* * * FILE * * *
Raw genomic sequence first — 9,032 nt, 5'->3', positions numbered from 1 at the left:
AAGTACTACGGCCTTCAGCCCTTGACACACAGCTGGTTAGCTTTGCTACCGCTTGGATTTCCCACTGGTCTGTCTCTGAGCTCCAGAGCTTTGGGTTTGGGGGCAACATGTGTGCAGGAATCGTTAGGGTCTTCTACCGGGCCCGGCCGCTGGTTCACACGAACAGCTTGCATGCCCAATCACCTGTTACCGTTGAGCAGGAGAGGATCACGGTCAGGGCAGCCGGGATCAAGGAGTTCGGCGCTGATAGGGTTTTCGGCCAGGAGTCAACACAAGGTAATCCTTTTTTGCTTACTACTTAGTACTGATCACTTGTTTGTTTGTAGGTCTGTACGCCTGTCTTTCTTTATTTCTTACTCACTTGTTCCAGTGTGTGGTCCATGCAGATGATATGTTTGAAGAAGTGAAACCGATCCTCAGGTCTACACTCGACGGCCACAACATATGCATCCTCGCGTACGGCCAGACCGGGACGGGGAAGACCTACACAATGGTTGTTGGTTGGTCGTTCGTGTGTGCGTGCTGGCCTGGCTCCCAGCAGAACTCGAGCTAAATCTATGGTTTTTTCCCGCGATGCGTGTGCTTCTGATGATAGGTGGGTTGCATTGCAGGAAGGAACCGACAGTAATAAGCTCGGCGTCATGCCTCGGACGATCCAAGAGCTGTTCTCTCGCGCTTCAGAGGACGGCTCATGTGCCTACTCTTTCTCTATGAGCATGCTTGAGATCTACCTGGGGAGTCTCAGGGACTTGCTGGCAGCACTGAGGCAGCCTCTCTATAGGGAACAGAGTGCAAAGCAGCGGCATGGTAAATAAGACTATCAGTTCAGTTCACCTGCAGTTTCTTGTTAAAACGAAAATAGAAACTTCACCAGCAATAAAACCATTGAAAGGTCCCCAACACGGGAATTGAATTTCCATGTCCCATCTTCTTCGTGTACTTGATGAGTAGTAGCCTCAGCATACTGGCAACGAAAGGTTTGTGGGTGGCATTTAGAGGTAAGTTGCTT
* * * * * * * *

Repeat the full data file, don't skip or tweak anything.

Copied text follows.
Raw genomic sequence first — 9,032 nt, 5'->3', positions numbered from 1 at the left:
AAGTACTACGGCCTTCAGCCCTTGACACACAGCTGGTTAGCTTTGCTACCGCTTGGATTTCCCACTGGTCTGTCTCTGAGCTCCAGAGCTTTGGGTTTGGGGGCAACATGTGTGCAGGAATCGTTAGGGTCTTCTACCGGGCCCGGCCGCTGGTTCACACGAACAGCTTGCATGCCCAATCACCTGTTACCGTTGAGCAGGAGAGGATCACGGTCAGGGCAGCCGGGATCAAGGAGTTCGGCGCTGATAGGGTTTTCGGCCAGGAGTCAACACAAGGTAATCCTTTTTTGCTTACTACTTAGTACTGATCACTTGTTTGTTTGTAGGTCTGTACGCCTGTCTTTCTTTATTTCTTACTCACTTGTTCCAGTGTGTGGTCCATGCAGATGATATGTTTGAAGAAGTGAAACCGATCCTCAGGTCTACACTCGACGGCCACAACATATGCATCCTCGCGTACGGCCAGACCGGGACGGGGAAGACCTACACAATGGTTGTTGGTTGGTCGTTCGTGTGTGCGTGCTGGCCTGGCTCCCAGCAGAACTCGAGCTAAATCTATGGTTTTTTCCCGCGATGCGTGTGCTTCTGATGATAGGTGGGTTGCATTGCAGGAAGGAACCGACAGTAATAAGCTCGGCGTCATGCCTCGGACGATCCAAGAGCTGTTCTCTCGCGCTTCAGAGGACGGCTCATGTGCCTACTCTTTCTCTATGAGCATGCTTGAGATCTACCTGGGGAGTCTCAGGGACTTGCTGGCAGCACTGAGGCAGCCTCTCTATAGGGAACAGAGTGCAAAGCAGCGGCATGGTAAATAAGACTATCAGTTCAGTTCACCTGCAGTTTCTTGTTAAAACGAAAATAGAAACTTCACCAGCAATAAAACCATTGAAAGGTCCCCAACACGGGAATTGAATTTCCATGTCCCATCTTCTTCGTGTACTTGATGAGTAGTAGCCTCAGCATACTGGCAACGAAAGGTTTGTGGGTGGCATTTAGAGGTAAGTTGCTT